The greater understanding of kagome materials afforded by this work helps open up a new path toward goals such as ultralow-power electronic devices and quantum computing.
In a “kagome” material, the atoms in a layer form a lattice resembling a traditional Japanese basket-weaving pattern (kago means “basket” and me means “eye,” a reference to the large holes characteristic of this open weave). The quasi-hexagonal symmetry is reminiscent of the hexagonal lattice of graphene, a material well known for its unusual electronic properties.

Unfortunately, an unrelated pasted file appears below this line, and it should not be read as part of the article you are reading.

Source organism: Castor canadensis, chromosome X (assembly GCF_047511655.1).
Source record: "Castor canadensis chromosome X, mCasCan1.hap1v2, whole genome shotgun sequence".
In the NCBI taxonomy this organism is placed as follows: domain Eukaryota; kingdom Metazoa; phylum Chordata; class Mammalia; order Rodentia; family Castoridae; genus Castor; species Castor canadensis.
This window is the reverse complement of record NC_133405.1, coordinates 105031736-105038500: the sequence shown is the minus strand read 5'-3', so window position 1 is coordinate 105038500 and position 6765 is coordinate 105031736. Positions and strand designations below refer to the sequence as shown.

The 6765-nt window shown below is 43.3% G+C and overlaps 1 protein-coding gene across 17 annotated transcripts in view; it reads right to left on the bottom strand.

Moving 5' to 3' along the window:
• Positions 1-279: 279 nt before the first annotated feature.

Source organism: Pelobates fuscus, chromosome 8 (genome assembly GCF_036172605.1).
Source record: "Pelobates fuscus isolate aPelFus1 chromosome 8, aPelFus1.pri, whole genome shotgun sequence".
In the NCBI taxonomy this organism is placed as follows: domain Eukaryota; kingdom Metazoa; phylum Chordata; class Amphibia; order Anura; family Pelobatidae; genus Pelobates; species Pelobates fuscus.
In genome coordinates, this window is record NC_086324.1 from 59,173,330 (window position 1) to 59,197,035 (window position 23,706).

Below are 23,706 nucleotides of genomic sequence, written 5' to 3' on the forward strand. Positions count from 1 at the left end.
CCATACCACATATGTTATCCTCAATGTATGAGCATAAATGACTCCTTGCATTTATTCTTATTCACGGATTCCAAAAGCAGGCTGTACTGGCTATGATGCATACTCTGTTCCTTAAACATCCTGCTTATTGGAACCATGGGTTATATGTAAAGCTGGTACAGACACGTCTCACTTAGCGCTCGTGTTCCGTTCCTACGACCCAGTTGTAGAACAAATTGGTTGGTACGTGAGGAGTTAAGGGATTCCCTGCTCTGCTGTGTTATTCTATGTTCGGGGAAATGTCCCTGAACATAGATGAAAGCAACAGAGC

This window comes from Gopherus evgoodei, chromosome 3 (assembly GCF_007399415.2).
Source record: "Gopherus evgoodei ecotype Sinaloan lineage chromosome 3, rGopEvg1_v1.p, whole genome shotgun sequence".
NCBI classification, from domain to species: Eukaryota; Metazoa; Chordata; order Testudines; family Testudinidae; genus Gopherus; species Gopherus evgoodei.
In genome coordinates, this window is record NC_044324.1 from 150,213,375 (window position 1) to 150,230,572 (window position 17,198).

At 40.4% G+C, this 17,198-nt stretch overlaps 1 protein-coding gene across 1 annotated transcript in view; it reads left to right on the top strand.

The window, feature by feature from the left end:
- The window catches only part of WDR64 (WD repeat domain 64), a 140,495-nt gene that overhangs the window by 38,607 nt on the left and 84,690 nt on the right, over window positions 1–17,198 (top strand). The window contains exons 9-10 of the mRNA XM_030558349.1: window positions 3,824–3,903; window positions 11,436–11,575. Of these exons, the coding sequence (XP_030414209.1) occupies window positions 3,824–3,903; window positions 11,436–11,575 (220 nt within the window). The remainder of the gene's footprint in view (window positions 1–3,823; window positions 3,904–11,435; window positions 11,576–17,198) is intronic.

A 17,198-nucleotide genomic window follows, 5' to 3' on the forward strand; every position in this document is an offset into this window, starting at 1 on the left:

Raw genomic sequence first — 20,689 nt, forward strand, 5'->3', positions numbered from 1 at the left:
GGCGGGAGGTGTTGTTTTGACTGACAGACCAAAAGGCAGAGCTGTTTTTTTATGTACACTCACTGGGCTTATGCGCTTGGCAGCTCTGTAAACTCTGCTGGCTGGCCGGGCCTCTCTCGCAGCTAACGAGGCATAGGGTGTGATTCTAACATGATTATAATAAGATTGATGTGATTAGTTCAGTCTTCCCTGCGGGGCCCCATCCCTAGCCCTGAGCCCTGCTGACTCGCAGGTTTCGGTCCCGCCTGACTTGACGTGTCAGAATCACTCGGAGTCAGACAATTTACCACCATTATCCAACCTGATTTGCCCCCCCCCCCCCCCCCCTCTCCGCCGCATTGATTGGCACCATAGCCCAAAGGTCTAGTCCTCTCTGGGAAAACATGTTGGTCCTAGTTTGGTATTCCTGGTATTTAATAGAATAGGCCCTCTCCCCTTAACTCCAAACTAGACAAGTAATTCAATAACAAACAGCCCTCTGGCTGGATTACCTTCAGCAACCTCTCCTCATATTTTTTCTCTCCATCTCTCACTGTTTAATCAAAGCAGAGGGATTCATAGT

Recent theoretical developments have suggested that, under some conditions, a kagome material could, like graphene, exhibit a wide range of novel physics. In these phenomena, certain electronic excitations (“massive Dirac fermions”) play a major role. Despite predictions, however, the presence of these electronic modes in kagome compounds has evaded direct experimental observation.
Image: Artistic interpretation of kagome crystals.
Images by F. Frankel/MIT; illustration overlays by C. Turner/MIT